3. Monitor and optimize your skill-building programs

It’s not enough to simply make development opportunities available to your workforce. Your employees are busy, and upskilling and reskilling programs must be marketed to them in order to increase uptake. By connecting your L&D initiatives with digital credentials, you’ll be able to analyze the number of digital badges earned—giving you insight into how successful a specific internal marketing campaign has been for a program.

This knowledge will help you tweak and optimize your approach for marketing future programs with continued success. And if you’re part of the Credly network, you can compare your program performance to other organizations on Credly, allowing you to see how you’re pacing against industry benchmarks.

Position Your Upskilling and Reskilling Initiatives Positively to Gain Stakeholder Buy-In

While many employees value the opportunity to develop their skillsets, it’s important that your organization introduce the training in a positive way, and emphasize the benefits the employee will receive. Upskilling and reskilling initiatives shouldn’t make your employees fearful that their current role is becoming irrelevant. Instead, they should understand that learning new and better ways of getting work done is how we move the world forward together.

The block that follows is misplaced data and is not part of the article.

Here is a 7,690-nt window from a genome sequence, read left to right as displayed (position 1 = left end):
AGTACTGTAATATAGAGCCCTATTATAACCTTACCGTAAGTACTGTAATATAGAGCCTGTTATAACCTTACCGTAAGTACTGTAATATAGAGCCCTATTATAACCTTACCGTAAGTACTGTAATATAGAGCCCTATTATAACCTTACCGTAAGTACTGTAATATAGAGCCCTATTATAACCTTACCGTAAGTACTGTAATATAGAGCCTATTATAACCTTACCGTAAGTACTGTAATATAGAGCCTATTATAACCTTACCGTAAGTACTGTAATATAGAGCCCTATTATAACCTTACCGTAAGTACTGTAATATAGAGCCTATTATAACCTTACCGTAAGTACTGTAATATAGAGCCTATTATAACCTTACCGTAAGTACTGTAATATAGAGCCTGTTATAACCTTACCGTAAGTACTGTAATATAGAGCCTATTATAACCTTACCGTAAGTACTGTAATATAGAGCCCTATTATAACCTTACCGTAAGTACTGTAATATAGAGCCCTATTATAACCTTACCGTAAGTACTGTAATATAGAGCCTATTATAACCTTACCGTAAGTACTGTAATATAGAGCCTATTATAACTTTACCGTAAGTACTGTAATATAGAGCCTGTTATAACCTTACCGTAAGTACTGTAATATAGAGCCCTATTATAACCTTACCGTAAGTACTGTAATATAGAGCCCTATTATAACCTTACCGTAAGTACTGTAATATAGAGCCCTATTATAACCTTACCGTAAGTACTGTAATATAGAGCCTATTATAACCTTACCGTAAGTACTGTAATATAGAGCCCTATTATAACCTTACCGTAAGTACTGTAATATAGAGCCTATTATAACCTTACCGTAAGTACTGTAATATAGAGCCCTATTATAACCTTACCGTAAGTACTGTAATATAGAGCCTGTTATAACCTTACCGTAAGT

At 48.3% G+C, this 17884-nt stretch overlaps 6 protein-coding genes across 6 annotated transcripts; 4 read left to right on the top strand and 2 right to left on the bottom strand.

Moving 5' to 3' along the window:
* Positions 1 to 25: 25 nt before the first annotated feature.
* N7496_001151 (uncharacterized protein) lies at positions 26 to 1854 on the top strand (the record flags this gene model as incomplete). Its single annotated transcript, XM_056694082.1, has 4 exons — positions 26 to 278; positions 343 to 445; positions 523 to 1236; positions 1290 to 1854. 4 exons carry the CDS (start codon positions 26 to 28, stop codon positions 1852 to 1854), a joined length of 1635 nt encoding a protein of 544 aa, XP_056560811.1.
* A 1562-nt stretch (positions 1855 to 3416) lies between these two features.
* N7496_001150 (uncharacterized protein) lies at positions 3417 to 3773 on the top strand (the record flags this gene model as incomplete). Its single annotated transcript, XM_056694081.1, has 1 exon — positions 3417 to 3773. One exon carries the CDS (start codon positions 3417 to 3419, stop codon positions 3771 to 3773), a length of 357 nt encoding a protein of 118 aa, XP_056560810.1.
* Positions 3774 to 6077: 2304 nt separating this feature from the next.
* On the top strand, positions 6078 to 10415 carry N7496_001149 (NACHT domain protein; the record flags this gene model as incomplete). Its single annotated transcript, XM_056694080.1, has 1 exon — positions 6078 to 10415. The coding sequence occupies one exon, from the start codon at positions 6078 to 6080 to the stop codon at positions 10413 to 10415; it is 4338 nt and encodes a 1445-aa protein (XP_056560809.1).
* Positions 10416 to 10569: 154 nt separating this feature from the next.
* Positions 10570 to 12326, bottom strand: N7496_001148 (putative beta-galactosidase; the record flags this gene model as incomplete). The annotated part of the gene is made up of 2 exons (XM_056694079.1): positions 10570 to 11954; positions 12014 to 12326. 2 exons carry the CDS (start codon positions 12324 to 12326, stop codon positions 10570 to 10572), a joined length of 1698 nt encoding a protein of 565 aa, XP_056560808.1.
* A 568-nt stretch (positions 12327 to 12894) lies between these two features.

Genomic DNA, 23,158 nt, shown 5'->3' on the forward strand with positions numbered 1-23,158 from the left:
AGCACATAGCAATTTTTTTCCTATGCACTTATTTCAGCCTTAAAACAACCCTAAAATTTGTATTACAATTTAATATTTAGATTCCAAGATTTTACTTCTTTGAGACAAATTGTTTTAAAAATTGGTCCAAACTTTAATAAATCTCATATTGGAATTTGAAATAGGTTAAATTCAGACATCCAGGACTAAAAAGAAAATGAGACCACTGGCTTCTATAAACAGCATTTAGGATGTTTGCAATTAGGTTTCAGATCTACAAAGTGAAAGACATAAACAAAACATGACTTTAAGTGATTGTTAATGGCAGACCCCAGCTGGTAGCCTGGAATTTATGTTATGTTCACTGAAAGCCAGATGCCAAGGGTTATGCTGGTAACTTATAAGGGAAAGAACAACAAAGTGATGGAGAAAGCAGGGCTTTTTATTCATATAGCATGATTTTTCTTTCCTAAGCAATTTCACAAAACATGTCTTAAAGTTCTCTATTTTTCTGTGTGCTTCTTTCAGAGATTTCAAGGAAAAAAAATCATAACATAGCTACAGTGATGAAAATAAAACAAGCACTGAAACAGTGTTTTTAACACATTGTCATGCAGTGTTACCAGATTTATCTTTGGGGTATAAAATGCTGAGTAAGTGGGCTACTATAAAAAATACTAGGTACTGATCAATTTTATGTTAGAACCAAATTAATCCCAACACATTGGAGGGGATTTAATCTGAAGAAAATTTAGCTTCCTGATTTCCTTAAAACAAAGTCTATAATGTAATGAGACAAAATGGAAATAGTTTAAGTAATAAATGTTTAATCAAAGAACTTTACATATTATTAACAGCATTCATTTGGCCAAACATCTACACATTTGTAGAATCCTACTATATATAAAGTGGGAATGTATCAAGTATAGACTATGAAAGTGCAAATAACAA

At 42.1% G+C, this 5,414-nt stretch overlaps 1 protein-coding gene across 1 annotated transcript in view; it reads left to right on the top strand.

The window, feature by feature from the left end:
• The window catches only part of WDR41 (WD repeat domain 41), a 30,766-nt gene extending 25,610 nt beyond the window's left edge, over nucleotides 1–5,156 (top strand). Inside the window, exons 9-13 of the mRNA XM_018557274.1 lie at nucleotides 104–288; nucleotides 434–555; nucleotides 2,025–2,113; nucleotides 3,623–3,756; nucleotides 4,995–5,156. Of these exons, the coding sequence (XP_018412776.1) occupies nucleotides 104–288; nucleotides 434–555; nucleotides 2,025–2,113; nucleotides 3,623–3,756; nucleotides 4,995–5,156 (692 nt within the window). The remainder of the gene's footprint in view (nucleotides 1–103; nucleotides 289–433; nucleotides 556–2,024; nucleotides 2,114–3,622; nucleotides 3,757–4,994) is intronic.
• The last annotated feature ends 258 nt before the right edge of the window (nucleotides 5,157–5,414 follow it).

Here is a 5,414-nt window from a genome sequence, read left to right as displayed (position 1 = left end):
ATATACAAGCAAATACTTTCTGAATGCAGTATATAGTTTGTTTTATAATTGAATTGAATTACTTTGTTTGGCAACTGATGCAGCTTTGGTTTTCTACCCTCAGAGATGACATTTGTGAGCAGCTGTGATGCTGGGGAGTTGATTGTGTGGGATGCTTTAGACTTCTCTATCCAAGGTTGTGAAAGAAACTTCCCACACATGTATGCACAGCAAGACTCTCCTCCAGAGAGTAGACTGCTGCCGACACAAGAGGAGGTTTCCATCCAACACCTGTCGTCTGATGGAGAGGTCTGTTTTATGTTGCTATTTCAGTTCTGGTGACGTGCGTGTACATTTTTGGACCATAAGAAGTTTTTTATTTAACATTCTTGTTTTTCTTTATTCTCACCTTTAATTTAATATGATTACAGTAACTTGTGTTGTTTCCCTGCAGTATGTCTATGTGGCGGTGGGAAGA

At the same time, certain leaders in some organizations may be hesitant to invest in upskilling and reskilling their employees for fear they might take their new skills and move on. The reality is, it’s more likely that your employees will leave your company if you don’t provide development opportunities. According to a report from Sitel Group, 37% of current employees say they would leave their current job/employer if they were not offered training to learn new skills.

Providing upskilling and reskilling opportunities can become a competitive differentiator for attracting talent and keeping your current workforce engaged.

Credly Workforce Puts Your Upskilling and Reskilling Data to Work

Upskilling and reskilling programs ensure your workforce is equipped to stay ahead of the curve in the rapidly changing world of work. By providing the right development opportunities, you’ll keep your employees engaged and motivated to grow with your organization. With Credly Workforce, you’ll gain insights into the skills your employees have to surface internal opportunities for talent and uncover gap areas that you can focus on with L&D initiatives.